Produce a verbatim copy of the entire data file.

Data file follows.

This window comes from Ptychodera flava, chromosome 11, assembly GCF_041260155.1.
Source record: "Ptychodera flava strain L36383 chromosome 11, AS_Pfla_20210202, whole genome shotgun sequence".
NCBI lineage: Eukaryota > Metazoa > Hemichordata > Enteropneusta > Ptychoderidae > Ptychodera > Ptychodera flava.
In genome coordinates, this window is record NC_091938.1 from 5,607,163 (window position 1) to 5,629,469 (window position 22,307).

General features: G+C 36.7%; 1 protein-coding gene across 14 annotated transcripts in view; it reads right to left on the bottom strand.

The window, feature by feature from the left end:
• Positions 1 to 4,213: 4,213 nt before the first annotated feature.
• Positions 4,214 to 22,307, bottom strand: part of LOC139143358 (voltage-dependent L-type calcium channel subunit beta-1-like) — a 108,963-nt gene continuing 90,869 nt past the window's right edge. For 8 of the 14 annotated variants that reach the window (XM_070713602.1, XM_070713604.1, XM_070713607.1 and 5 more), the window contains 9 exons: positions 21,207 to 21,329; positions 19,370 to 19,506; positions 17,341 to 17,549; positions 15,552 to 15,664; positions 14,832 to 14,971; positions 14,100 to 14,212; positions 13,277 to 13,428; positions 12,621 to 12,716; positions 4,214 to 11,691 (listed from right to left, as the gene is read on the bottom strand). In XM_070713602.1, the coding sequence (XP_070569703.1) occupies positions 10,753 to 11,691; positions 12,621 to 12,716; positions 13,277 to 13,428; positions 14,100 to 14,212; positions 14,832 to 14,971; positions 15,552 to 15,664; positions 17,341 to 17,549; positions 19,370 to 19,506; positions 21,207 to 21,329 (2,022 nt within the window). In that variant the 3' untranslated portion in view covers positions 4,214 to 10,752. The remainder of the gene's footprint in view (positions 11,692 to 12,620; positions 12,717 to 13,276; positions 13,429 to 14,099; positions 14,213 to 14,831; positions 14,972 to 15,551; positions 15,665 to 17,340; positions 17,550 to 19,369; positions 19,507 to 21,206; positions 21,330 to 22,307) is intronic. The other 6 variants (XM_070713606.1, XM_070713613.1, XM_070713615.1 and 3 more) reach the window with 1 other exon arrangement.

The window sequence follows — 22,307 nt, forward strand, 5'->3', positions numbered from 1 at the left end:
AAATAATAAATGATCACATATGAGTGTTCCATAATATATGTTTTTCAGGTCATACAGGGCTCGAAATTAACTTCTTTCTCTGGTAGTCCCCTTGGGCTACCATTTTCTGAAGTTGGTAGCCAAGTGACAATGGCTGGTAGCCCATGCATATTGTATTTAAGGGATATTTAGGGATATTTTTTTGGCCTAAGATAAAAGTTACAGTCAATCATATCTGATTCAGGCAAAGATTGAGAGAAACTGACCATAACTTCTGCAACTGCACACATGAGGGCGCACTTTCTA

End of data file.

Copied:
This window comes from Ptychodera flava, chromosome 11, assembly GCF_041260155.1.
Source record: "Ptychodera flava strain L36383 chromosome 11, AS_Pfla_20210202, whole genome shotgun sequence".
NCBI lineage: Eukaryota > Metazoa > Hemichordata > Enteropneusta > Ptychoderidae > Ptychodera > Ptychodera flava.
In genome coordinates, this window is record NC_091938.1 from 5,607,163 (window position 1) to 5,629,469 (window position 22,307).

General features: G+C 36.7%; 1 protein-coding gene across 14 annotated transcripts in view; it reads right to left on the bottom strand.

The window, feature by feature from the left end:
• Positions 1 to 4,213: 4,213 nt before the first annotated feature.
• Positions 4,214 to 22,307, bottom strand: part of LOC139143358 (voltage-dependent L-type calcium channel subunit beta-1-like) — a 108,963-nt gene continuing 90,869 nt past the window's right edge. For 8 of the 14 annotated variants that reach the window (XM_070713602.1, XM_070713604.1, XM_070713607.1 and 5 more), the window contains 9 exons: positions 21,207 to 21,329; positions 19,370 to 19,506; positions 17,341 to 17,549; positions 15,552 to 15,664; positions 14,832 to 14,971; positions 14,100 to 14,212; positions 13,277 to 13,428; positions 12,621 to 12,716; positions 4,214 to 11,691 (listed from right to left, as the gene is read on the bottom strand). In XM_070713602.1, the coding sequence (XP_070569703.1) occupies positions 10,753 to 11,691; positions 12,621 to 12,716; positions 13,277 to 13,428; positions 14,100 to 14,212; positions 14,832 to 14,971; positions 15,552 to 15,664; positions 17,341 to 17,549; positions 19,370 to 19,506; positions 21,207 to 21,329 (2,022 nt within the window). In that variant the 3' untranslated portion in view covers positions 4,214 to 10,752. The remainder of the gene's footprint in view (positions 11,692 to 12,620; positions 12,717 to 13,276; positions 13,429 to 14,099; positions 14,213 to 14,831; positions 14,972 to 15,551; positions 15,665 to 17,340; positions 17,550 to 19,369; positions 19,507 to 21,206; positions 21,330 to 22,307) is intronic. The other 6 variants (XM_070713606.1, XM_070713613.1, XM_070713615.1 and 3 more) reach the window with 1 other exon arrangement.

The window sequence follows — 22,307 nt, forward strand, 5'->3', positions numbered from 1 at the left end:
AAATAATAAATGATCACATATGAGTGTTCCATAATATATGTTTTTCAGGTCATACAGGGCTCGAAATTAACTTCTTTCTCTGGTAGTCCCCTTGGGCTACCATTTTCTGAAGTTGGTAGCCAAGTGACAATGGCTGGTAGCCCATGCATATTGTATTTAAGGGATATTTAGGGATATTTTTTTGGCCTAAGATAAAAGTTACAGTCAATCATATCTGATTCAGGCAAAGATTGAGAGAAACTGACCATAACTTCTGCAACTGCACACATGAGGGCGCACTTTCTA